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Buenos Aires - Monetary Devaluation

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Imagine your mortgage and all of your loans quadrupled, your salary decreased in real terms by over 30%, the government prevented you from withdrawing any of your savings and the situation looking like it can only get worse. It would be intolerable, but this is exactly what has happened to millions of Argentineans as their nation’s currency collapsed to just 35% of its former worth. Many would say it was time for change … or even revolution.

Argentina’s heyday was the 1930s when it became a world economic power on the back of beef exports. The country’s economy went through a slow decline from the 1940s but it wasn’t until the 1980s when the country entered real economic crisis. Inflation ran at 200% a month and shoppers made sure to purchase early to avoid the afternoon price rises. In a desperate move to stop hyperinflation, the national currency, the Peso, was pegged to the dollar on a one to one basis. The strategy was a success and inflation fell to normal rates … but at what cost?

By effectively adopting the dollar Argentina’s government ceded major economic decisions to the U.S., in particular interest rate control. While in stable economic circumstances this may have not have proved to be problematic, South America has never been the most stable of environments. First Mexico’s currency collapsed, then the Brazilian real, and Argentina simply didn’t have the flexibility to adapt. Its exports were grossly overpriced and its economy suffered terribly. Devaluation was the only option.

Buenos Aires doesn’t immediately seem like a city in crisis. Well heeled and larded business people tread the streets, heads hunched as they talk into mobile phones. Cafes dot the streets and old men and fashionable couples take their time over an espresso and a pastry. Bakeries exude the most fantastic of smells and proudly display a range that would have a French boulangerie green with envy. But all isn’t well.

As we sat eating a particularly tasty dinner in what had looked like a very ordinary café, we looked out onto a bizarre street scene. On both sides of the road men scoured the rubbish bags left out for the morning collection for paper and cardboard. What was strange about the scene was not that they had been driven by poverty to search though other people’s waste, but rather that they were being so professional and responsible in their efforts to eke a living.

The man on our side of the street was obviously experienced and with skilled hands he quickly kneaded each bag, searching for recyclables. If his expert touch revealed anything of worth he’d have the bag open, the goods out and into his trolley bag. The remaining trash was carefully repackaged into a new bag and tied closed. The two men on the other side of the road had neither the skill nor the speed but were equally conscientious. When they were finished the road was cleaner than before and the bags of rubbish were all collected into a few locations, making the job of the bin man easier.

Curious, in our appalling Spanish we asked our waitress about the men. “There has always been poverty in Buenos Aires. There have always been people doing that job, but now there are many many more of them. Things are very difficult for most people now, except the very rich and the politicians; they all have their money in dollars. It would not be too bad if we suffered so that things will better, but the government is useless – they are all corrupt. They have stolen the wealth of the common Argentinean.”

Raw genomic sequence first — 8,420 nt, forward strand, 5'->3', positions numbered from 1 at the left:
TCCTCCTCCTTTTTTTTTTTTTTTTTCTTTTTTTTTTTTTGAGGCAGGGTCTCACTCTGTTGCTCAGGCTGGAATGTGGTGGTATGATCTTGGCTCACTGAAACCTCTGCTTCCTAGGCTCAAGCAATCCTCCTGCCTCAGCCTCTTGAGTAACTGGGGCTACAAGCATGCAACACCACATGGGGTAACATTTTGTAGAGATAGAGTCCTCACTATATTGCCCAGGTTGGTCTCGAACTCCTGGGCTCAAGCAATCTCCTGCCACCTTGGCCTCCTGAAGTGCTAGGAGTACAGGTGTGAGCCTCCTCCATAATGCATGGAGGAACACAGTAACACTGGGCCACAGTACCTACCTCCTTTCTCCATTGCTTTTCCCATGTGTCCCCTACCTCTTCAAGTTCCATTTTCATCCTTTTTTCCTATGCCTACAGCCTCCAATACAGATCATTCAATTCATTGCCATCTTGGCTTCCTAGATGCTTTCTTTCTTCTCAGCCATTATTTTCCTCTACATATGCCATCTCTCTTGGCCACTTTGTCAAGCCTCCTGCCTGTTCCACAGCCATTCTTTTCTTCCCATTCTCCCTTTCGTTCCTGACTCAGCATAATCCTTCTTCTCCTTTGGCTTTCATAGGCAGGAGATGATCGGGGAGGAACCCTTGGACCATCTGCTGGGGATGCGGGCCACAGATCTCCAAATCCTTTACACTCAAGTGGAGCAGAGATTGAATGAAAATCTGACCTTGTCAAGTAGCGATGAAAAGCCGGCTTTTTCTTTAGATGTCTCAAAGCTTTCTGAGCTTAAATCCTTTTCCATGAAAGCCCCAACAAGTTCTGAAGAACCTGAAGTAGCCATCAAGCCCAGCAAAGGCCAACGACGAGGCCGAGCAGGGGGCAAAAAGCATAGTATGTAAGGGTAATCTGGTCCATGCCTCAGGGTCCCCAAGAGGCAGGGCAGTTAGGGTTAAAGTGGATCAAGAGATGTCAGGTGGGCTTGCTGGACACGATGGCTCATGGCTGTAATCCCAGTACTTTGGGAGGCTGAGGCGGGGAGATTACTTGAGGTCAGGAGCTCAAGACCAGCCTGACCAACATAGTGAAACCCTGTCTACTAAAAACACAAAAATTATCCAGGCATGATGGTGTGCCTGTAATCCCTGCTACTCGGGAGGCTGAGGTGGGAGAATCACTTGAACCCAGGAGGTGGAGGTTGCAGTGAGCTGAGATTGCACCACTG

This air of quiet, responsible desperation seemed to run deep. Everywhere you looked someone was trying to make a living doing anything that paid, but most did it without stooping. Hawkers on the trains wouldn’t badger you, rather they simply placed their merchandise on your knee and proceeded to the next person. A couple of minutes later they would return and wordlessly collect their goods. Occasionally someone would give them a peso and keep the book or pen.

However, people can only suffer in silence so long. Parades, demonstrations, strikes and occasional violence in the name of political reform are now a regular part of Buenos Aires life. Travelling through town our train stopped before we had reached our destination. The subway was being shut down as a series of demonstrations was converging on the area. As we made our way out on the street we were struck by it emptiness, like East Berlin a decade ago. In the distance we could hear the drumming of a crowd. We didn’t know what to expect and were keen to get out of the way of any trouble.

By some miracle we found a taxi, but escape seemed impossible. No matter what street he tried, we were blocked by yet another seemingly angry mob. This time it was the CNC, then it was the communist party, then another political group, each a separate demonstration without an obvious common purpose. It was like the entire city centre was an anarchy of political groups each vying to have its voice heard. At last one group parted to let us pass and we sped into the outskirts relived to be out of trouble’s way. Later we were to learn that the day had passed peacefully and the city gone back to it quiet, respectful suffering.

Pictures - click to enlarge
Picture of a political mural in Buenos Aires - Argentina travelogues
Photograph of Barbara at Plaza Dorrego Buenos Aires - Argentina travelogues
A mural show political feeling runs deep

Barbara browsing painting

Picture of a decrepit building Buenos Aires - Argentina travelogues
Photograph of Barbara Buenos Aires - Argentina travelogues
Typical uncared for architecture
A nice place to have lunch

Picture of a all you can eat restaurant Buenos Aires - Argentina travelogues
Photograph of Buenos Aires - Argentina travelogues
An all you can eat restaurant for $2
Buenos Aires street scene